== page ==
Breaking down the panorama forward

By | September 18, 2023

The Edmonton Oilers have two of the biggest stars in fantasy hockey in Connor McDavid and Leon Draisaitl.  (Photo by Justin Berl/Getty Images)

Special to Yahoo Sports

The foundation for any successful fantasy hockey team, having a strong group of forwards is usually the top priority on draft day. Most of your initial choices will be upfront, and you’ll want to make sure you have high-scoring options on your list.

Here’s how the NHL’s best forwards break down into different tiers for this season. Players of similar levels have similar value, although the order in which players are listed should not be considered a definitive ranking. These levels are based on Yahoo’s default scoring settings.

[Join or create a 2023-24 Fantasy Hockey league now!]

Level 1: the oil rises to the surface and the cream of the rest of the crop

Connor McDavid, Leon Draisaitl, Nathan MacKinnon, Auston Matthews

What do these four players have in common? They’re all a virtual lock for 100 points and probably a lot more, as long as they stay healthy. McDavid may very well be in a class of his own. Draisaitl is his trusted partner, even though he is more than capable of doing his own things. MacKinnon and Matthews are superstars in their prime: He counts MacKinnon for a pure offensive push, while Matthews stands out for elite goals and saves for a forward.

Level 2: Everything except a Hart Trophy

David Pastrnak, Jason Robertson, Jack Hughes, Mikko Rantanen, Matthew Tkachuk, Kirill Kaprizov, Nikita Kucherov, Mika Zibanejad, Mitchell Marner, Elias Pettersson, Tage Thompson, Sidney Crosby, Steven Stamkos

Any of these players could have a 100-point season this year and it wouldn’t be a surprise. They may enter the conversation for year-end awards, but Tier 1 players have likely locked up those nominations. Question marks like age (Crosby, Stamkos) or evolving team situations (Pastrnak, Pettersson) could pose some risk, but these players should probably be off the board after the first two rounds anyway.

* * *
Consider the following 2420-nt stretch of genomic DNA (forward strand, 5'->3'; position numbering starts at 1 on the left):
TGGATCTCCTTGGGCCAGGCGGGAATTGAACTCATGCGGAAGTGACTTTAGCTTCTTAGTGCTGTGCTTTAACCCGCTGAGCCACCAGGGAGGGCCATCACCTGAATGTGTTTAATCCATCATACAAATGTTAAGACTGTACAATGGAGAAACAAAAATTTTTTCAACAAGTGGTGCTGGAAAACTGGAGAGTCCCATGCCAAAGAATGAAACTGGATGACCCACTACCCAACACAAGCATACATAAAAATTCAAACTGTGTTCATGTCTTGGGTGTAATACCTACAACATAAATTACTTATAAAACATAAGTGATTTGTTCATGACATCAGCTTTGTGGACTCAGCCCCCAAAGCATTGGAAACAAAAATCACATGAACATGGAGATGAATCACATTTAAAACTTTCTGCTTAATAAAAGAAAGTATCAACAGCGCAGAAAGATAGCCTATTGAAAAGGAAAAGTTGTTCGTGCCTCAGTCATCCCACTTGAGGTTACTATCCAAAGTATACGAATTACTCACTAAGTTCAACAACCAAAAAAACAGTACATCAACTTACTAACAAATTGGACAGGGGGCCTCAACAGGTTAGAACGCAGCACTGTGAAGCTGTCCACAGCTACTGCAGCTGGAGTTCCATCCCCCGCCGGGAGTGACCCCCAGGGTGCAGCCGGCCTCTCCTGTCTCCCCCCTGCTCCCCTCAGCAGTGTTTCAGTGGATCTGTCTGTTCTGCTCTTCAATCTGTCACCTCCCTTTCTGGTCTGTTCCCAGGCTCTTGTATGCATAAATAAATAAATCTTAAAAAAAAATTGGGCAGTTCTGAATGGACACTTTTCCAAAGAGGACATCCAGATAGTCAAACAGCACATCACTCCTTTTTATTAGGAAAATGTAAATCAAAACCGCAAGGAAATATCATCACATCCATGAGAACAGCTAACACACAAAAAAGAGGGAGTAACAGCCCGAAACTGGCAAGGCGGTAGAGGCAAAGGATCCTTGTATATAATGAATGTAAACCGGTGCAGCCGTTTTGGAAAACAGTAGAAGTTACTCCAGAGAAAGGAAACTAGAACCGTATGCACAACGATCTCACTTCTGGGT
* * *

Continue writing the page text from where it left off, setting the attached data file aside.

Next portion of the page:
Level 3: Reliable stars

Tim Stutzle, Nico Hischier, Brady Tkachuk, Timo Meier, Jack Eichel, William Nylander, Kyle Connor, Brayden Point, Artemi Panarin, Aleksander Barkov, Roope Hintz, JT Miller, Alex Ovechkin, Alex Tuch, Elias Lindholm, Sebastian Aho

Some emerging stars, some established names. They are all consistent, reliable forwards who will put pucks in the net while maintaining significant roles with their teams in 2023-24. There is some small risk of age-related regression with Ovechkin and Panarin, but they should still do enough with point production to be worth the early- and mid-round investment.

Level 4: No guarantee, but a decent advantage

Joe Pavelski, Ryan Nugent-Hopkins, Jake Guentzel, John Tavares, Matthew Boldy, Zach Hyman, Dylan Larkin, Jeff Skinner, Sam Reinhart, Kevin Fiala, Anze Kopitar, Carter Verhaeghe, Adrian Kempe, Tyler Toffoli, Alex DeBrincat, Johnny Gaudreau, Clayton Keller, Martin Necas, Jesper Bratt, Pierre-Luc Dubois, Mark Scheifele, Connor Bedard, Pavel Buchnevich, Matty Beniers

Each of these players should be capable of a 70-point season, though it could only take one or two things going wrong for them or their teams to derail those hopes. With Pavelski and Kopitar the risk is age. Nugent-Hopkins, Toffoli, Keller, Hyman and Skinner are among the notable names who could regress from career peak performances. Dubois and DeBrincat are players in new places. They could have impacts on the respective value of Larkin and Kempe, positive or negative.